Almost everyone knows the importance of marketing, it really can make or break a business. Every great business is or was once a great marketeer, from the world of software to the world of fizzy drinks, from the letter ‘M’ forever being associated to a famous fast food chain, to an uncle named Ben selling us his famous rice. Brand association is all around us, I say smartphone you say Apple.
In years gone by branding was an expensive expenditure only ever effectively accomplished by multi-nationals with their ‘limitless’ budgets, large billboards and exclusive adverts. Although, in 1989 (invention of the World Wide Web) this was all about to change, and the world of marketing would be turned on its head. 90% of marketers now say brand awareness is their top priority.
Effect Of The Web and Websites
The web has made marketing accessible to the masses. Yes, it’s now possible for anyone to create a world class brand at a fraction of the cost of their predecessors. It’s estimated over 3 billion people use the web, making it the largest market on the earth and one you need to capitalise on. Websites are the epitome of the web and play a vital part in the customer journey. So much so that a business with a failing website is a failing business.
The best websites neurologically connect a customer’s positive thoughts and feelings to your brand. If you want to present yourself as a simple hassle-free company, then your website should be spacey and organised. The smallest details should be accounted for, text should align with images and straight lines should meet each other. All these seemingly simple features can combine to create a phenomenon called cognitive fluency.
Cognitive fluency is the science that the brain prefers to think about things that are easy to think about. This leads to a preference for visiting simple sites that are intuitively designed and behave as expected. This may seem complex but it’s surprisingly simple. Paying close attention to details and using a less is more approach can attract visitors to your site. With this being said, don’t create a simple website if you brand is not built for simplicity and lacks consistency.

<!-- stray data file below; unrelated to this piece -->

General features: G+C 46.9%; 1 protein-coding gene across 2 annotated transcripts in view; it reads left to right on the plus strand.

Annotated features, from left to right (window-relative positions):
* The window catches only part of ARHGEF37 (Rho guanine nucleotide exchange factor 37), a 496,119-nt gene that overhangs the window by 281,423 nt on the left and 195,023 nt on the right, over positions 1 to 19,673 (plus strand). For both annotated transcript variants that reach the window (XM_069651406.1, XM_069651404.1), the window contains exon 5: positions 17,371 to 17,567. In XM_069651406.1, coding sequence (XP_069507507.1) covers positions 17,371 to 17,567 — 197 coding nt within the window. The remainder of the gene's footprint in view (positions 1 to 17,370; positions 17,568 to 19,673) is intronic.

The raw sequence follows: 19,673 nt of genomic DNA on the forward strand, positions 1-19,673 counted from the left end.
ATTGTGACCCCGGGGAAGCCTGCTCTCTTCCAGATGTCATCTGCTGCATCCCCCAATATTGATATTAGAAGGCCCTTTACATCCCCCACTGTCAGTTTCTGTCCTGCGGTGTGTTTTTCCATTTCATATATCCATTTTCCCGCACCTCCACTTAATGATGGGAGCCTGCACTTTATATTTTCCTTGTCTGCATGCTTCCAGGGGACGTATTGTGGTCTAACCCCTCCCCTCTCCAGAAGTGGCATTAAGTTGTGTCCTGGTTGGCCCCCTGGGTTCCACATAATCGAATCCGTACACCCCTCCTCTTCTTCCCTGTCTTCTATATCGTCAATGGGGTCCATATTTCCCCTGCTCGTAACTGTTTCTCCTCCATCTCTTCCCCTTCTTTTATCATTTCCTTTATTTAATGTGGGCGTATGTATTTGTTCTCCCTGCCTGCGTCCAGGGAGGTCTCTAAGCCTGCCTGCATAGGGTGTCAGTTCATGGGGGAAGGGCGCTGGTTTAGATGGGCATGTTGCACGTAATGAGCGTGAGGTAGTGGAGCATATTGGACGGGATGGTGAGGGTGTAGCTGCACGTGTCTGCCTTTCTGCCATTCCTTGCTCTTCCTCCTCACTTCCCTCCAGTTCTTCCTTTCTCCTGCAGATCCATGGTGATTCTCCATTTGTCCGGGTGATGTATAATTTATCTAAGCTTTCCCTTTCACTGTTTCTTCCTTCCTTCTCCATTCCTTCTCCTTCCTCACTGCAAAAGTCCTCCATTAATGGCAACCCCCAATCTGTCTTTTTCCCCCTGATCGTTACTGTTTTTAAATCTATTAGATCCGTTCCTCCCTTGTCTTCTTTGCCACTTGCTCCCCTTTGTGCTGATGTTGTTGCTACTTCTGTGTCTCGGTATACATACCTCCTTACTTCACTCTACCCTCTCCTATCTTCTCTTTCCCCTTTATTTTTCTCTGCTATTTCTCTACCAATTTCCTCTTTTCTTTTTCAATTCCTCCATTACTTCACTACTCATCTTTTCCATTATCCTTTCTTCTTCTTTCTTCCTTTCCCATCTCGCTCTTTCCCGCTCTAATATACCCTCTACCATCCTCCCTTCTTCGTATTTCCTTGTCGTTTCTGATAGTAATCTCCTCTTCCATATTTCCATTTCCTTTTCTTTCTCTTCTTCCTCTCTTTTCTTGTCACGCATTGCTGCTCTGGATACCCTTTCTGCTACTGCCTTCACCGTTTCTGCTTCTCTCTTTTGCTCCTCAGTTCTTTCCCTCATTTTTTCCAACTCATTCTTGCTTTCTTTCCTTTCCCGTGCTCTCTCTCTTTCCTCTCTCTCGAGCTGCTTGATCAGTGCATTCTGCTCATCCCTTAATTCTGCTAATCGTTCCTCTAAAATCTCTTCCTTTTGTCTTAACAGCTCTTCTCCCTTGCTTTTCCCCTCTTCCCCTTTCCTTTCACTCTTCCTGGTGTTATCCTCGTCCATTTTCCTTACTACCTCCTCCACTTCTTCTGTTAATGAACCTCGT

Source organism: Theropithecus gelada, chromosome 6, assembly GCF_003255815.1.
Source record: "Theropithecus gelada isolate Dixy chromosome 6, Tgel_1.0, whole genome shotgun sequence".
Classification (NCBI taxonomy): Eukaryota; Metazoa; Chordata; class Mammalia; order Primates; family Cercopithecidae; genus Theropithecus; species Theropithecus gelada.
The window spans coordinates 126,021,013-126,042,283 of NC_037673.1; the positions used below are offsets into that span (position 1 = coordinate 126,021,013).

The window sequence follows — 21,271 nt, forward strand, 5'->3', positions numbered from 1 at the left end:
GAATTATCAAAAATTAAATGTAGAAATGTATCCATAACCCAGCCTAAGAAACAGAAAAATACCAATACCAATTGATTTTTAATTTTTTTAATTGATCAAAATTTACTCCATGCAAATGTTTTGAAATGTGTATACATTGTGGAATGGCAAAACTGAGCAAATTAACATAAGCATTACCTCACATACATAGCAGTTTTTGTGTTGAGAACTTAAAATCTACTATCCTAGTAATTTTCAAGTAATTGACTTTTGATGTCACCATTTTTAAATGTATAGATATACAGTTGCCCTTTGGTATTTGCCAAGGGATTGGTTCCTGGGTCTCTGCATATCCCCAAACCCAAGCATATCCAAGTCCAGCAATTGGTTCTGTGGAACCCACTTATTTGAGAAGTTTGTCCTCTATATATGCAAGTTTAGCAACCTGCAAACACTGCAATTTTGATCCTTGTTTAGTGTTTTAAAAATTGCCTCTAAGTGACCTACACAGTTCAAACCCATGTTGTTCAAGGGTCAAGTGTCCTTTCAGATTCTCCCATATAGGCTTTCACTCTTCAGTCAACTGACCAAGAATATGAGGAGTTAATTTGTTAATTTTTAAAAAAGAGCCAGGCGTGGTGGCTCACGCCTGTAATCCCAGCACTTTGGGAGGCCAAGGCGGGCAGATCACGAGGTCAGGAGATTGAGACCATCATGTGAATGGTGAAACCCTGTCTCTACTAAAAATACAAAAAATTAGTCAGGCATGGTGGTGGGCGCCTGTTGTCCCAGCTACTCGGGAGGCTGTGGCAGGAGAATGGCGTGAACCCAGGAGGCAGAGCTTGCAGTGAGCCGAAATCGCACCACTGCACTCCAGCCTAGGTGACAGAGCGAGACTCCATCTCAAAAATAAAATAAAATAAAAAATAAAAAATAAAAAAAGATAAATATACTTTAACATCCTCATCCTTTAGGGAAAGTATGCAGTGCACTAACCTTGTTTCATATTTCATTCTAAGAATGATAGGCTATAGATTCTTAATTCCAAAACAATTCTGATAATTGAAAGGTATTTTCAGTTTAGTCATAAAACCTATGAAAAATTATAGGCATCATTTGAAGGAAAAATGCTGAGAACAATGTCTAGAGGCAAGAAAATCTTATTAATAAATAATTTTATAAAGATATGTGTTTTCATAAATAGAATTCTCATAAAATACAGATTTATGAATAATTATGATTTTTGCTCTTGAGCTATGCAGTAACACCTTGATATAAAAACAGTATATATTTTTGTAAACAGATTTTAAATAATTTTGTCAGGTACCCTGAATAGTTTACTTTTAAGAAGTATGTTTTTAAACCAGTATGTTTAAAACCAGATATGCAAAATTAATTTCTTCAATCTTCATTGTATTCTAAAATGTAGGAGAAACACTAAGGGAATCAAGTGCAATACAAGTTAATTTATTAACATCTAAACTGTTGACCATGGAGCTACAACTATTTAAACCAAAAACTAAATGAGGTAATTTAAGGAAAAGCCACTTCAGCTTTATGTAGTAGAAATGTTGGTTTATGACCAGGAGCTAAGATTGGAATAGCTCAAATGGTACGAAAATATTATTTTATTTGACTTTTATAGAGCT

Colours play an important role in how the public feels towards your brand. It’s said that almost 90% of a customer’s subconscious judgement towards a site is based on colour alone. Cooler colours can provide a relaxed, inviting and professional feeling. On the other hand, when used incorrectly cooler colour choices can give off a cold and unfriendly feeling. Warmer colours tend to be warm, soothing and give off an artistic feeling. However, when used ineffectively they’re off putting and give off anger and stress. Tint, hue and shade are major factors in selecting the correct colours. Stick to one primary and one secondary colour, this makes brand association more likely, as your customers can quickly associate these colours with your brand.
Now for grandeur. Typefaces are closely linked to grandeur and status; two identical websites can be given completely opposite appearances if different fonts are used. Serif fonts tell your visitors that you’re a company with traditional values and vast amounts of knowledge. If you read newspapers, you’ll find that the font used is serif, as the publishing company wants you to believe they’re important and knowledgeable. On the opposite side of the scale sits sans-serif fonts, which are undeniably associated with a feeling of clean modernism. In fact, these fonts are prevalent in the technology industry where having the most up to date product is vital for sales. A sans-serif font can give your brand a futuristic association.